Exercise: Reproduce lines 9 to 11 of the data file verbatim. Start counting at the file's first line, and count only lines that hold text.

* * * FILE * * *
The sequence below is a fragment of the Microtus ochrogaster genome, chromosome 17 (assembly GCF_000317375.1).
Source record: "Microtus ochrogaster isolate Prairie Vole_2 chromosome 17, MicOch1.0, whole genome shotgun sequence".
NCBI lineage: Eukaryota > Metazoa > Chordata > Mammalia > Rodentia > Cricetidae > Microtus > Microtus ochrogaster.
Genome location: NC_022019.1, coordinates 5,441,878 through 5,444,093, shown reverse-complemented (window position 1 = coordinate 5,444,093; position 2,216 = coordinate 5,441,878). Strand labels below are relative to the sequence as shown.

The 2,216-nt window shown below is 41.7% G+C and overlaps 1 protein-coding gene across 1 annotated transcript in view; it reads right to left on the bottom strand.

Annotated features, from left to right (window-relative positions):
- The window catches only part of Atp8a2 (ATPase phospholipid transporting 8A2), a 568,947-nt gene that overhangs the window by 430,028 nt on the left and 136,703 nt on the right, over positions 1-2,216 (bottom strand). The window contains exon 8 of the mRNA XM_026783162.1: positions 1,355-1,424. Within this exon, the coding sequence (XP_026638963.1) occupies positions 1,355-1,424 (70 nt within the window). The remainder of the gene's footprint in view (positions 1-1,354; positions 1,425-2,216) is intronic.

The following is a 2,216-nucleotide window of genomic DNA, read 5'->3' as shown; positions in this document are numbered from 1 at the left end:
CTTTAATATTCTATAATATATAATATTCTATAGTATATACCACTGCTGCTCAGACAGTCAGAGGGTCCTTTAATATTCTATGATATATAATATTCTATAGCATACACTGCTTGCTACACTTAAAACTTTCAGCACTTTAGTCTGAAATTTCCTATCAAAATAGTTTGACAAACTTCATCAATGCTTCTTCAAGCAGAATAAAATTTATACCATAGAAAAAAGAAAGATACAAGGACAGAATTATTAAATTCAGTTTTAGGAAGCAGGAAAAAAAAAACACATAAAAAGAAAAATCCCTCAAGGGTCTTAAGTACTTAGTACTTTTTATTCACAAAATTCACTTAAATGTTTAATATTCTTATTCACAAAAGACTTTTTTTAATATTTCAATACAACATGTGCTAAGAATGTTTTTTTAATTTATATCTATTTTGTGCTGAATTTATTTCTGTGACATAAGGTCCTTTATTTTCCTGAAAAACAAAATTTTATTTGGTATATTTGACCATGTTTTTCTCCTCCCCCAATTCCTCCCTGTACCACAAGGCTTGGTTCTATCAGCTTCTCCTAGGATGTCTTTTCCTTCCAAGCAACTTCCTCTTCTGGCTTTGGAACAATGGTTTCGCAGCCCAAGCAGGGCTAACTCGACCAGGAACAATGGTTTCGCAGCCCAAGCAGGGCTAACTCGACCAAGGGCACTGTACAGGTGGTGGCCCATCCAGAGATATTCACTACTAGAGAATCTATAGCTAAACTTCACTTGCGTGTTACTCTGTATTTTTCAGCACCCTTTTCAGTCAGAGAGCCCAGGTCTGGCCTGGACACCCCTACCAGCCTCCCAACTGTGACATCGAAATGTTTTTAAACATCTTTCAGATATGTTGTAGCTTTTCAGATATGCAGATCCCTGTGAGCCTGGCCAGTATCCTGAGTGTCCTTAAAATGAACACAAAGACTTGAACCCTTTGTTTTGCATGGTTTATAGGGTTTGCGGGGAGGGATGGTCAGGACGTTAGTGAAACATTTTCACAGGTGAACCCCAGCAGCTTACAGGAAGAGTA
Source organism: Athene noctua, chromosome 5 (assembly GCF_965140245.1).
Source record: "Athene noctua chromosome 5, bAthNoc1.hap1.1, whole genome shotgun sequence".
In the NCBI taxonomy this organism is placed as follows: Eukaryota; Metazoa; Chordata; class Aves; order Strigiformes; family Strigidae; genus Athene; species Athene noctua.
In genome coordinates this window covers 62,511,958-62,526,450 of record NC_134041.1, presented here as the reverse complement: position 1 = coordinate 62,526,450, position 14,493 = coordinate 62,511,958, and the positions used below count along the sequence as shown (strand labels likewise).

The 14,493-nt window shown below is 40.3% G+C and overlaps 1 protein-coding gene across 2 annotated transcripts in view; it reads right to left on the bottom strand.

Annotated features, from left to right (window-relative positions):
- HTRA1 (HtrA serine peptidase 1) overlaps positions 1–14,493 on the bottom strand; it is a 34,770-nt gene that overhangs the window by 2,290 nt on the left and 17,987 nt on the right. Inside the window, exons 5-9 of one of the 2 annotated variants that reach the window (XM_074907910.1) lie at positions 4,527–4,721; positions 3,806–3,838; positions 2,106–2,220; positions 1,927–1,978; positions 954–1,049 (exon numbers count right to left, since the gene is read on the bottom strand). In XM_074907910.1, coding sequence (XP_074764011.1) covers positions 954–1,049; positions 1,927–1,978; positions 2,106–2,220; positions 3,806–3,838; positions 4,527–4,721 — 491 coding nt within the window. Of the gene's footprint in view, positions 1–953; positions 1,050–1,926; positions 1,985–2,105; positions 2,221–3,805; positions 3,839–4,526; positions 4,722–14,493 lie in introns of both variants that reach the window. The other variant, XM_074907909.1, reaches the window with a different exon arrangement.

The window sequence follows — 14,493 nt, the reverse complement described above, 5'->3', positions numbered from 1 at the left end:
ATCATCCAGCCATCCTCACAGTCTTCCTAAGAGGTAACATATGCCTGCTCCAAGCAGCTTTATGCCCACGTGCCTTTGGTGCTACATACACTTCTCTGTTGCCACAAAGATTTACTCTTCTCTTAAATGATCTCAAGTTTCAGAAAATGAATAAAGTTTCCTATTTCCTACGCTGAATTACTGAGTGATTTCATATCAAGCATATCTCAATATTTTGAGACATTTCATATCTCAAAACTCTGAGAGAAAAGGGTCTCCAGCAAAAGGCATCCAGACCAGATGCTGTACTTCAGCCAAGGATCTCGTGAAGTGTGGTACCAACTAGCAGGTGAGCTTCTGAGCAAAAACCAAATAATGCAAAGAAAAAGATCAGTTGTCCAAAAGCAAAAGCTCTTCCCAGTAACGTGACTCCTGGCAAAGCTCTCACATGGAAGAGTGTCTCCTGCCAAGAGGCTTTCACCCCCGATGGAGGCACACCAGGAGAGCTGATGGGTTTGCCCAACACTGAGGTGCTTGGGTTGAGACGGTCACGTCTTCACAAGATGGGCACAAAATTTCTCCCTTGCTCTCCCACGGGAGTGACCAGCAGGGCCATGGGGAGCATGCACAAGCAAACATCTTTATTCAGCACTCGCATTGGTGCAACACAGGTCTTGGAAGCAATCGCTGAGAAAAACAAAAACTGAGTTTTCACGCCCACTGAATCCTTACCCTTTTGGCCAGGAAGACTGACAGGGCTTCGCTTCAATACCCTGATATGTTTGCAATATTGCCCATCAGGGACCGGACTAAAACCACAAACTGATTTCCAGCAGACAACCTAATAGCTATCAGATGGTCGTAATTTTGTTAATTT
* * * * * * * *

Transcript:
CTTTAATATTCTATAATATATAATATTCTATAGTATATACCACTGCTGCTCAGACAGTCAGAGGGTCCTTTAATATTCTATGATATATAATATTCTATAGCATACACTGCTTGCTACACTTAAAACTTTCAGCACTTTAGTCTGAAATTTCCTATCAAAATAGTTTGACAAACTTCATCAATGCTTCTTCAAGCAGAATAAAATTTATACCATAGAAAAAAGAAAGATACAAGGACAGAATTATTAAATTCAGTTTTAGGAAGCAGGAAAAAAAAAACACATAAAAAGAAAAATCCCTCAAGGGTCTTAAGTACTTAGTACTTTTTATTCACAAAATTCACTTAAATGTTTAATATTCTTATTCACAAAAGACTTTTTTTAATATTTCAATACAACATGTGCTAAGAATGTTTTTTTAATTTATATCTATTTTGTGCTGAATTTATTTCTGTGACATAAGGTCCTTTATTTTCCTGAAAAACAAAATTTTATTTGGTATATTTGACCATGTTTTTCTCCTCCCCCAATTCCTCCCTGTACCACAAGGCTTGGTTCTATCAGCTTCTCCTAGGATGTCTTTTCCTTCCAAGCAACTTCCTCTTCTGGCTTTGGAACAATGGTTTCGCAGCCCAAGCAGGGCTAACTCGACCAGGAACAATGGTTTCGCAGCCCAAGCAGGGCTAACTCGACCAAGGGCACTGTACAGGTGGTGGCCCATCCAGAGATATTCACTACTAGAGAATCTATAGCTAAACTTCACTTGCGTGTTACTCTGTATTTTTCAGCACCCTTTTCAGTCAGAGAGCCCAGGTCTGGCCTGGACACCCCTACCAGCCTCCCAACTGTGACATCGAAATGTTTTTAAACATCTTTCAGATATGTTGTAGCTTTTCAGATATGCAGATCCCTGTGAGCCTGGCCAGTATCCTGAGTGTCCTTAAAATGAACACAAAGACTTGAACCCTTTGTTTTGCATGGTTTATAGGGTTTGCGGGGAGGGATGGTCAGGACGTTAGTGAAACATTTTCACAGGTGAACCCCAGCAGCTTACAGGAAGAGTA
Source organism: Athene noctua, chromosome 5 (assembly GCF_965140245.1).
Source record: "Athene noctua chromosome 5, bAthNoc1.hap1.1, whole genome shotgun sequence".